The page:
Now there will be an exception for members of six religious minority communities — Hindu, Sikh, Buddhist, Jain, Parsi and Christian — if they can prove that they are from Pakistan, Afghanistan or Bangladesh. They will only have to live or work in India for six years to be eligible for citizenship by naturalisation, the process by which a non-citizen acquires the citizenship or nationality of that country. (link)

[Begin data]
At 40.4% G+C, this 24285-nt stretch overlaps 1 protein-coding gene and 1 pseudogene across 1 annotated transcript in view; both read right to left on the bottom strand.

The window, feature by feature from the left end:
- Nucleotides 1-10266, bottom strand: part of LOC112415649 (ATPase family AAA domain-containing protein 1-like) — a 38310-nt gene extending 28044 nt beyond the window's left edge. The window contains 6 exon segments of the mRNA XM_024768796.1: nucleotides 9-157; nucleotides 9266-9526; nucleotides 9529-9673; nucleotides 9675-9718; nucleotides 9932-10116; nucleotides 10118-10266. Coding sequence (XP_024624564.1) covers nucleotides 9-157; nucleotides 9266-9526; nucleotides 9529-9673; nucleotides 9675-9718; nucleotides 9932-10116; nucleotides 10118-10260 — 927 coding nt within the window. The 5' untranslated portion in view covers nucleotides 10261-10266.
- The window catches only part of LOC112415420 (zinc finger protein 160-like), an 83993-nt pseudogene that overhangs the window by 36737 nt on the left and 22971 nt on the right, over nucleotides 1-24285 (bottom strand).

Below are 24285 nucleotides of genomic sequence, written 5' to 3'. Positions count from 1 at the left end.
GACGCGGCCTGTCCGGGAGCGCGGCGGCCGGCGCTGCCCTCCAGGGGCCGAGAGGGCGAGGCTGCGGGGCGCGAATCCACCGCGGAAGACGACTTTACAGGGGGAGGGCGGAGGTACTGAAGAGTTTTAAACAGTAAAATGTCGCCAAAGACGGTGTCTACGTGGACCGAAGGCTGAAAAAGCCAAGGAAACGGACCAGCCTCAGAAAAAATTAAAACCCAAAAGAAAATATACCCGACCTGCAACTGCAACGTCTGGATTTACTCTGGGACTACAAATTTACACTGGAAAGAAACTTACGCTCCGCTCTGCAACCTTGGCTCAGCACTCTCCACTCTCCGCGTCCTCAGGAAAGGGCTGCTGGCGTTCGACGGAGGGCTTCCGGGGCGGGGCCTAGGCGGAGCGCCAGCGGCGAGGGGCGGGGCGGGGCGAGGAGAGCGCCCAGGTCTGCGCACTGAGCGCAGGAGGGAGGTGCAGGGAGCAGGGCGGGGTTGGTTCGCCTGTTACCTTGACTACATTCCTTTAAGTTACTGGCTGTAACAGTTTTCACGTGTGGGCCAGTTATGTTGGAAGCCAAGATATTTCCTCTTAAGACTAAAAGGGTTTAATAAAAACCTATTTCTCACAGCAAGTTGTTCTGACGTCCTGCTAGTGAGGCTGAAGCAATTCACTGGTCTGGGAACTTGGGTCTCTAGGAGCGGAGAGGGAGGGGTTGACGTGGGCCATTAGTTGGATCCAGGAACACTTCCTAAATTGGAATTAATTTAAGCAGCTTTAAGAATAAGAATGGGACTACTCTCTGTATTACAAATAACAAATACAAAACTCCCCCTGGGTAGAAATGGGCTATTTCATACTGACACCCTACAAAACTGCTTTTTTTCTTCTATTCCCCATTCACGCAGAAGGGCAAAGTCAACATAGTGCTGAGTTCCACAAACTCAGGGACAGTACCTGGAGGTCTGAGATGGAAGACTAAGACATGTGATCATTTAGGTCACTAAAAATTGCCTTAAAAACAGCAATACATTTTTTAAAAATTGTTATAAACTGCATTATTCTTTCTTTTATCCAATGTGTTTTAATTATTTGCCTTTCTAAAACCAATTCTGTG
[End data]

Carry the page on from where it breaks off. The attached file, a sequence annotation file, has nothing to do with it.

The Citizenship Amendment Bill has provoked extensive protest because of its plain purpose of placing burdens and disadvantages on Muslim residents of India. It should be recalled that Prime Minister Modi was partially responsible for anti-Muslim violence in 2002 in Gujarat while he was Chief Minister of Gujarat (link), and was denied a visa by the US State Department on the basis of evidence in support of this finding (link). Narendra Modi is now the apparently unshakeable chief executive of India’s democracy of 1.4 billion people.